• Oxford, England
27 Mar 17
Actually, there is research showing we do find it easiest to distinguish people from our own cultural background.
2 people like this
@TheHorse (63646)
• Pleasant Hill, California
27 Mar 17
@Jackalyn Wouldn't it also depend on who was around us when we were growing up?
3 people like this
@Jackalyn (6657)
• Oxford, England
27 Mar 17
@TheHorse Yes. Most of us relate best to those who nurture us. I learmed when I ran preschool that children settled bestvwith someone who looked like mum or primary carer.
1 person likes this
@Happy2BeMe (74680)
• Canada
27 Mar 17
Wow I would have been offended by that! It happens all the time though no matter the race.
3 people like this
@TheHorse (63646)
• Pleasant Hill, California
29 Mar 17
I think that people who are comfortable with race tend to make jokes about it. But that tends to be with close friends.
1 person likes this
@PainsOnSlate (20234)
• Canada
27 Mar 17
Wow, that's very rude....I would take my number back...
3 people like this
@nanette64 (17470)
• Fairfield, Texas
27 Mar 17
Oh my God!! Seriously????? See, it's not the WHITE people causing racism, is it @Jackalyn !!
2 people like this
@Jackalyn (6657)
• Oxford, England
27 Mar 17
It cuts all ways.
2 people like this
• Eugene, Oregon
28 Mar 17
Couldn't it be a joke with that line we have heard so often?
2 people like this
@Jackalyn (6657)
• Oxford, England
28 Mar 17
@JamesHxstatic It was not. It could have been in a different context.
1 person likes this
@Shavkat (59833)
• Philippines
27 Mar 17
I had also experienced this before. I confronted the person and it is foul to discriminate people while working in an international NGO. I guess this person doesn't like Asian people.
2 people like this
@TheHorse (63646)
• Pleasant Hill, California
29 Mar 17
What did they say?
1 person likes this
@Shavkat (59833)
• Philippines
31 Mar 17
@TheHorse They kept in silence and apologized about it.
1 person likes this
@TheHorse (63646)
• Pleasant Hill, California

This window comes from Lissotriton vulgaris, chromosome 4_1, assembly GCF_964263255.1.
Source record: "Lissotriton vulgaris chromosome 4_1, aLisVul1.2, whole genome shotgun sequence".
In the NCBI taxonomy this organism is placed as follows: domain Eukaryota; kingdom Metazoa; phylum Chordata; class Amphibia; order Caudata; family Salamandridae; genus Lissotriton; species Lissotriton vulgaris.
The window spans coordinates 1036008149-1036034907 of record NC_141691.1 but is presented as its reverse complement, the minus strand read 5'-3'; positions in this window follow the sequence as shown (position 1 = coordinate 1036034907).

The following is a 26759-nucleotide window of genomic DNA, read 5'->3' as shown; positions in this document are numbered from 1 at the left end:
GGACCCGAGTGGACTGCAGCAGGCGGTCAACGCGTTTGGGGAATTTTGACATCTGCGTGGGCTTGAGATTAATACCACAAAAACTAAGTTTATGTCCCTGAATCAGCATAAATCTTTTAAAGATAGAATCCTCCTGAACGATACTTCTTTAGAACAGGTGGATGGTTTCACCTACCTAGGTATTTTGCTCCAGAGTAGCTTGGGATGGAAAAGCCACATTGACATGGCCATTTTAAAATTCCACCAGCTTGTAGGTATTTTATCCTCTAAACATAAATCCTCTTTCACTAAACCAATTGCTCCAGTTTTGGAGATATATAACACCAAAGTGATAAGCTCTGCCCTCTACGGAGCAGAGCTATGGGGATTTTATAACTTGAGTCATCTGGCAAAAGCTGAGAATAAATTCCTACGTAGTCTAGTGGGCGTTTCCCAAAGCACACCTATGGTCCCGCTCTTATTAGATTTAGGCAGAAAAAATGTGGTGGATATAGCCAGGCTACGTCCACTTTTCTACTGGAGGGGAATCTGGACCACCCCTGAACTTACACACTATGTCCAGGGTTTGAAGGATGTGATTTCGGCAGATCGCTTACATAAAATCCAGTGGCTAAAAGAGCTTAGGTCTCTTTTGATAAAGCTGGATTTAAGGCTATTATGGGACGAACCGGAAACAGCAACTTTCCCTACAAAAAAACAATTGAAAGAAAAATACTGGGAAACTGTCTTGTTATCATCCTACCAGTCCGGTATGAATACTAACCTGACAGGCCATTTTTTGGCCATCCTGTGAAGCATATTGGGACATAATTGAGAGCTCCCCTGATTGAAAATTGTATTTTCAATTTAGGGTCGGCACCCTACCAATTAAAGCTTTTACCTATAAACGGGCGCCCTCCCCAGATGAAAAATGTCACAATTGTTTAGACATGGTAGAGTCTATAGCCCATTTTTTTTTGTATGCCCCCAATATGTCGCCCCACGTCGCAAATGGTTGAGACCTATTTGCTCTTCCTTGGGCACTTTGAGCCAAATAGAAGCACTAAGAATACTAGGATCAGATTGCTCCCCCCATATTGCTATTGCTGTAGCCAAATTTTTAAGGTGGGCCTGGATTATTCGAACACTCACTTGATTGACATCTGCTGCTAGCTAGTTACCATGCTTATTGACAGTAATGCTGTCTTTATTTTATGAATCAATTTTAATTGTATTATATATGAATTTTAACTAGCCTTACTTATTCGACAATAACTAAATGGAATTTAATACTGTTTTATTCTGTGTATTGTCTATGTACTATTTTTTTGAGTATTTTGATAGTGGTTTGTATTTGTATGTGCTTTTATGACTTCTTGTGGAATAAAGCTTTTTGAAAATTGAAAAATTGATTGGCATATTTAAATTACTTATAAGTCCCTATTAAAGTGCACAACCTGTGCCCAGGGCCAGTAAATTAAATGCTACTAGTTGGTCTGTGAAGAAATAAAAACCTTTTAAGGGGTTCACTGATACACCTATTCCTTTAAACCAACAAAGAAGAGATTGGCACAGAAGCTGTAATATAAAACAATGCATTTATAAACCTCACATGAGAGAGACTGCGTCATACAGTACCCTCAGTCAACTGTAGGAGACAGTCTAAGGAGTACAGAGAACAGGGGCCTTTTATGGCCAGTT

31 Mar 17
@Shavkat Glad they apologized.
1 person likes this
@msiduri (5754)
• United States
27 Mar 17
When I worked in a pharmacy, most of the people were Asian. Being Caucasian, I was often the stand out. It was never a problem for me. One customer, though, tried to get in touch with one employee but couldn't remember the person's name. The person she flagged down was tall (...relatively speaking) and thin. The person she wanted to speak with was shorter and a little chubby. I wondered how she could have confused these two people. Also, once when I was out walking in the same shopping center, a customer addressed me by another employee's name. I was surprised. The other employee was full-blood Navajo and I didn't think we looked at all alike. Even when I told the customer I wasn't who she thought I was, she said, "I believe you, but looking at you, I'd swear you were her." That being said, I am a bit of a smarty pants. If the woman who made the comment to you had made it me, I might have responded with a comment to the effect of, "If that's the case, maybe you should get out more."
2 people like this
@Jackalyn (6657)
• Oxford, England
27 Mar 17
Believe me I had to bite my tongue.
1 person likes this
@msiduri (5754)
• United States
27 Mar 17
@Jackalyn I understand.
1 person likes this
@TheHorse (63646)
• Pleasant Hill, California
27 Mar 17
Why did she want your number? Maybe she was making a joke.
1 person likes this
• Eugene, Oregon
28 Mar 17
I think so too.
1 person likes this
@TheHorse (63646)
• Pleasant Hill, California
28 Mar 17
@JamesHxstatic Bummer. She hasn't gotten to our "joke" inquiries yet. I want video!
1 person likes this
• Eugene, Oregon
29 Mar 17
@TheHorse Me too!
1 person likes this
• Eugene, Oregon
28 Mar 17
She could well have been making a joke with that line. I think it is funny.
1 person likes this
@TheHorse (63646)
• Pleasant Hill, California
29 Mar 17
I agree. As I said elsewhere, I want to see all the nonverbal cues, know the context, etc.
1 person likes this
@Jackalyn (6657)
• Oxford, England
4 Apr 17
@TheHorse This was at a Christian conference on rhe Pastors table.
1 person likes this
@TheHorse (63646)
• Pleasant Hill, California
4 Apr 17
@Jackalyn Will you ever see her again?
• Bournemouth, England
28 Mar 17
I suspect that she was being ironic and saying something to a white person that other white people often say about minority ethnic people. Unfortunately the humour is completely lost when the person she directed her comment at is not racist themselves and would not say such a thing.
1 person likes this
• Eugene, Oregon
28 Mar 17
Yes! It probably was a joke.
@TheHorse (63646)
• Pleasant Hill, California
28 Mar 17
No, I think the humor would be more appreciated by someone who is not racist. If a black African said that to me, with a twinkle in his eye, I'd laugh with him and we'd probably wind up having a conversation about moving to new places and adjusting to the culture.
1 person likes this
@Jackalyn (6657)
• Oxford, England
28 Mar 17
@TheHorse The thing I am getting at is there is sometimes no joke and no twinkle. I get told "we say that." The implication is one of entitlement.
@RubyHawk (23280)
• Atlanta, Georgia
28 Mar 17
I'm sure she wouldn't like it. it sounds raciest.
1 person likes this
• Banks, Oregon
27 Mar 17
It irks me when people say things like that about any race, i have heard it about all races though and it's just not true... how rude.
1 person likes this